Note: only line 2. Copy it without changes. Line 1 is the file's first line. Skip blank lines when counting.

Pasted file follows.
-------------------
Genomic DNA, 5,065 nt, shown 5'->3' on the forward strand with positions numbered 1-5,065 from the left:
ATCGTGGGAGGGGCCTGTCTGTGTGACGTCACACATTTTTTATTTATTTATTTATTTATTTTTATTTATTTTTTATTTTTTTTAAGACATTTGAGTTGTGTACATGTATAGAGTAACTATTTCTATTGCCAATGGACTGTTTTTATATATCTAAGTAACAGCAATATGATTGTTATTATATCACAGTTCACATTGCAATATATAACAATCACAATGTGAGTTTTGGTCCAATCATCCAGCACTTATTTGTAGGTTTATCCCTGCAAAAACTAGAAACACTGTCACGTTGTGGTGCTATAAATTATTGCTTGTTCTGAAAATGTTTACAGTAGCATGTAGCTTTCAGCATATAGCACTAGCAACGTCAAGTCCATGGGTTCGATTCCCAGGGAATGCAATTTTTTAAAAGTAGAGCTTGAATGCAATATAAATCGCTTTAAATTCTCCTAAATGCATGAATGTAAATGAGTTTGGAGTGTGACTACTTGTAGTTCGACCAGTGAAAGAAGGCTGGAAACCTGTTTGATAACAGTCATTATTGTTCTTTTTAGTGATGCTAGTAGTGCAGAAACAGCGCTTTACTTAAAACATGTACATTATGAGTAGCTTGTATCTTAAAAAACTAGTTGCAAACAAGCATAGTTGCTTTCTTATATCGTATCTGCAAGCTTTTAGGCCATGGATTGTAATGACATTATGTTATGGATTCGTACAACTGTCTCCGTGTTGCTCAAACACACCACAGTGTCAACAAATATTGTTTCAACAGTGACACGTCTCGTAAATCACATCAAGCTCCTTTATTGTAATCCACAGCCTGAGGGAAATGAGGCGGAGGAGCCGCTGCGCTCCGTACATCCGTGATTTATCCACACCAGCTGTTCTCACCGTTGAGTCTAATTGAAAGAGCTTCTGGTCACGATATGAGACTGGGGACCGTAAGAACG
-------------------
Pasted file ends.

ATCGTGGGAGGGGCCTGTCTGTGTGACGTCACACATTTTTTATTTATTTATTTATTTATTTTTATTTATTTTTTATTTTTTTTAAGACATTTGAGTTGTGTACATGTATAGAGTAACTATTTCTATTGCCAATGGACTGTTTTTATATATCTAAGTAACAGCAATATGATTGTTATTATATCACAGTTCACATTGCAATATATAACAATCACAATGTGAGTTTTGGTCCAATCATCCAGCACTTATTTGTAGGTTTATCCCTGCAAAAACTAGAAACACTGTCACGTTGTGGTGCTATAAATTATTGCTTGTTCTGAAAATGTTTACAGTAGCATGTAGCTTTCAGCATATAGCACTAGCAACGTCAAGTCCATGGGTTCGATTCCCAGGGAATGCAATTTTTTAAAAGTAGAGCTTGAATGCAATATAAATCGCTTTAAATTCTCCTAAATGCATGAATGTAAATGAGTTTGGAGTGTGACTACTTGTAGTTCGACCAGTGAAAGAAGGCTGGAAACCTGTTTGATAACAGTCATTATTGTTCTTTTTAGTGATGCTAGTAGTGCAGAAACAGCGCTTTACTTAAAACATGTACATTATGAGTAGCTTGTATCTTAAAAAACTAGTTGCAAACAAGCATAGTTGCTTTCTTATATCGTATCTGCAAGCTTTTAGGCCATGGATTGTAATGACATTATGTTATGGATTCGTACAACTGTCTCCGTGTTGCTCAAACACACCACAGTGTCAACAAATATTGTTTCAACAGTGACACGTCTCGTAAATCACATCAAGCTCCTTTATTGTAATCCACAGCCTGAGGGAAATGAGGCGGAGGAGCCGCTGCGCTCCGTACATCCGTGATTTATCCACACCAGCTGTTCTCACCGTTGAGTCTAATTGAAAGAGCTTCTGGTCACGATATGAGACTGGGGACCGTAAGAACG